Along the Caravan Trade, in Morocco!!

Along the Caravan Trade, in Morocco!!

For nearly a thousand years, chariots traversed the sands of the western Sahara; however, everything begun with the introduction of the camel into Tripolitania by the Romans around the first century A.D. and its subsequent adoption by the Arabs and the Berbers. The control of the trans-Saharan trade supported the greatest empires, from Carthage to those of ancient Ghana, Mali, and Songhai, attempting to exert greater influence on trade and establish an economic monopoly. Specifically, it was the introduction of Islam in North Africa and the Saharan regions that determined a stable political environment that allowed for safe passage of caravans.

Thus, the rich gold deposits in sub-Saharan West Africa and the introduction of the camel are the determinants of the caravan trade development. Further, it is thought that the trade in gold from sub-Saharan West Africa began earlier the establishment of Islamic control; indeed, the minting of “globular solidi” at Carthage occurred with metal originated from trans-Saharan areas (probably from Tadmekka in north-eastern Mali). Villages and towns are structured accordingly. Indeed, they comprise a medina (a walled structure divided into quartiers, each one offering a mosque, a hammam, a communal bread oven, a madrasa (school) and a water fountain) and different souks (markets). Architectural features of medinas include terraces and riads (i.e., indoor courtyards) presenting fountains and zellige tilework. Modern architecture has influences from French and European movements like Art Deco and new Modernism nicely blending with the Moresque; further, another relevant characteristic is the use of colours in unifying the cityscapes. In this context, vernacular architecture plays a fundamental role in achieving environmental, cultural, and economic sustainability although the great concerns for earthquake resistance has been enforced in the use of concrete.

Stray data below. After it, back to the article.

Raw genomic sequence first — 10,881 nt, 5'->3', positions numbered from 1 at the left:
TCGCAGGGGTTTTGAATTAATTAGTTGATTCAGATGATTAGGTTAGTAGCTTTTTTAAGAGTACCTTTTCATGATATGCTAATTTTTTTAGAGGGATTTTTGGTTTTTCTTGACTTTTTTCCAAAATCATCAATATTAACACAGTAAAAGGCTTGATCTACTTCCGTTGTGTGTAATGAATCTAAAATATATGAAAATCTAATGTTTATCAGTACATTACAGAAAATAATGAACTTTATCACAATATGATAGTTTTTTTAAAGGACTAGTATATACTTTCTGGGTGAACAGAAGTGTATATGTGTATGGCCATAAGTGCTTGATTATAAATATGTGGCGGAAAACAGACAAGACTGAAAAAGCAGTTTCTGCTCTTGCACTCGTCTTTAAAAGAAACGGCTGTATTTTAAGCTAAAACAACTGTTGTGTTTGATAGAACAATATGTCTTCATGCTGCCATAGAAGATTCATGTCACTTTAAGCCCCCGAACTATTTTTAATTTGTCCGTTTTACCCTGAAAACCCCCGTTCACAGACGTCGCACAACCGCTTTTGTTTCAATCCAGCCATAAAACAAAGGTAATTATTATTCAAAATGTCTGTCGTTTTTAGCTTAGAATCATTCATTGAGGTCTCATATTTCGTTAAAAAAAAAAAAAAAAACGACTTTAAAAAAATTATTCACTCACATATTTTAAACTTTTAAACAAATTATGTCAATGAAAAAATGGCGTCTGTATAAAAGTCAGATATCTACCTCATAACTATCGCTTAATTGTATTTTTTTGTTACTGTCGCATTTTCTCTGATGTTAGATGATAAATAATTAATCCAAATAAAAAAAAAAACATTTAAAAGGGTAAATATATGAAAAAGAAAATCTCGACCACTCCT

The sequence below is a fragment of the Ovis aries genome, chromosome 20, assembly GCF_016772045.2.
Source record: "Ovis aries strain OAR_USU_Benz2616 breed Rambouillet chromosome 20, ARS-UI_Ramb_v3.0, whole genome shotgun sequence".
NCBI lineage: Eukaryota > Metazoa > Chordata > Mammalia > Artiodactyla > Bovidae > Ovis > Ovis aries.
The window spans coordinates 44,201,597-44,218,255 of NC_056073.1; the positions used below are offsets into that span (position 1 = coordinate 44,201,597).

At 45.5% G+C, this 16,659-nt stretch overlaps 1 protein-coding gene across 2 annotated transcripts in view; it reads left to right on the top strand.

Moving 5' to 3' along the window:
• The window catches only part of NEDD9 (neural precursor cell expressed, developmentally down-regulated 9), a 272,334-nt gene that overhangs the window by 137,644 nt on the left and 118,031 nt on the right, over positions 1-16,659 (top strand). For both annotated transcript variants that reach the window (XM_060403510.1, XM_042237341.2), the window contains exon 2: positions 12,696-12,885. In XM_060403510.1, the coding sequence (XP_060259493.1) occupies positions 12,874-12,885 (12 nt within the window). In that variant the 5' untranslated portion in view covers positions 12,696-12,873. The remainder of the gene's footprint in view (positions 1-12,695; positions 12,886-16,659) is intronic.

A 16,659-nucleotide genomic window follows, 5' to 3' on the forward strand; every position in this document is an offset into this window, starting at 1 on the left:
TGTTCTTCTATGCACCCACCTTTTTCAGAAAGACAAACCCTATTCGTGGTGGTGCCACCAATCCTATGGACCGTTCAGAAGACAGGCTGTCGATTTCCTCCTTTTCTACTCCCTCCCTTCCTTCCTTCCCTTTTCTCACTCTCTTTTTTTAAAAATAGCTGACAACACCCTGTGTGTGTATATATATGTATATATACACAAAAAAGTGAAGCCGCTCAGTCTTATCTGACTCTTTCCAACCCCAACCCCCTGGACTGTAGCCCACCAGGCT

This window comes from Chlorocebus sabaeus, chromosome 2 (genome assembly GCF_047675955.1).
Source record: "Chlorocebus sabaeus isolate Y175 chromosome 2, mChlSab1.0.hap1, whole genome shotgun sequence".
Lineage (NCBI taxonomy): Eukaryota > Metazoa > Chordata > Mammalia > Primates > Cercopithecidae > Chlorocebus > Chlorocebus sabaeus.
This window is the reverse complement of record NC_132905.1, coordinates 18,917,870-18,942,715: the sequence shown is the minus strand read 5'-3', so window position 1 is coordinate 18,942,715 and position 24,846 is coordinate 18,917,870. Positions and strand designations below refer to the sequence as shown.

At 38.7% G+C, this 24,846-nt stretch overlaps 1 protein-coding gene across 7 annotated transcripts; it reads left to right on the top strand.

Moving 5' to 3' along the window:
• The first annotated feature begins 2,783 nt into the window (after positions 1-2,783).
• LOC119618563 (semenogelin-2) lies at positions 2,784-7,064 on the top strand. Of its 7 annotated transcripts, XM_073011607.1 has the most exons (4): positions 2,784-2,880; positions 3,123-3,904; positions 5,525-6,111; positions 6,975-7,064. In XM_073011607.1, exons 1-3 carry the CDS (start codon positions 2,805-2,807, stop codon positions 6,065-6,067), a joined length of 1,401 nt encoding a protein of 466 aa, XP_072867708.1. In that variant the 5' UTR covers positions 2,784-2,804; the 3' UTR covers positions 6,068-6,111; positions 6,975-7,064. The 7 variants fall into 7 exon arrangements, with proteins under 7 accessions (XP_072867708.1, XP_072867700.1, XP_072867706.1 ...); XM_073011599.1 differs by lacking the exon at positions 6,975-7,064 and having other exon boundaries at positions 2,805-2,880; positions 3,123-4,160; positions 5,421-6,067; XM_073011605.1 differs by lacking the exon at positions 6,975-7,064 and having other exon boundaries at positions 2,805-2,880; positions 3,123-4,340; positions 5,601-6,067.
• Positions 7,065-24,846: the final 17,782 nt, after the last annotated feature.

In ancient times, even earlier than the caravan trade, what is now known as the port of Mogador (i.e., safe anchorage in Berber) was firstly occupied by Phoenicians and then Carthaginians; it is sheltered by offshore islets and a rocky headland although its channel is narrow and dangerous. Indeed, it is extremely windy (good for windsurfers but not for sunbathing), especially between April and November. The city as we know it today was founded by Sultan Sīdī Muḥammad ibn ʿAbd Allāh in 1765 as a rival port to Agadir; since then, its commerce flourished thanks to a colony of Moroccan Jews. As many may not be aware of, it has been known for a long time as the Port of Timbuktu.

The old city (medina), a UNESCO World Heritage, is famous for its numerous riads, artists, and prosperous artisan industries; further, it is a nice example of multicultural centre because of the coexistence of diverse ethnic (i.e., Amazighs, Arabs, Africans, and Europeans) and religious groups (i.e., Muslim, Christian and Jewish). The Medina is a splendid example of fortified town of the mid-eighteenth century, surrounded by a wall influenced by the Vauban model (i.e., European military architecture) but it is in perfect harmony with the precepts of Arabo-Muslim architecture and town-planning.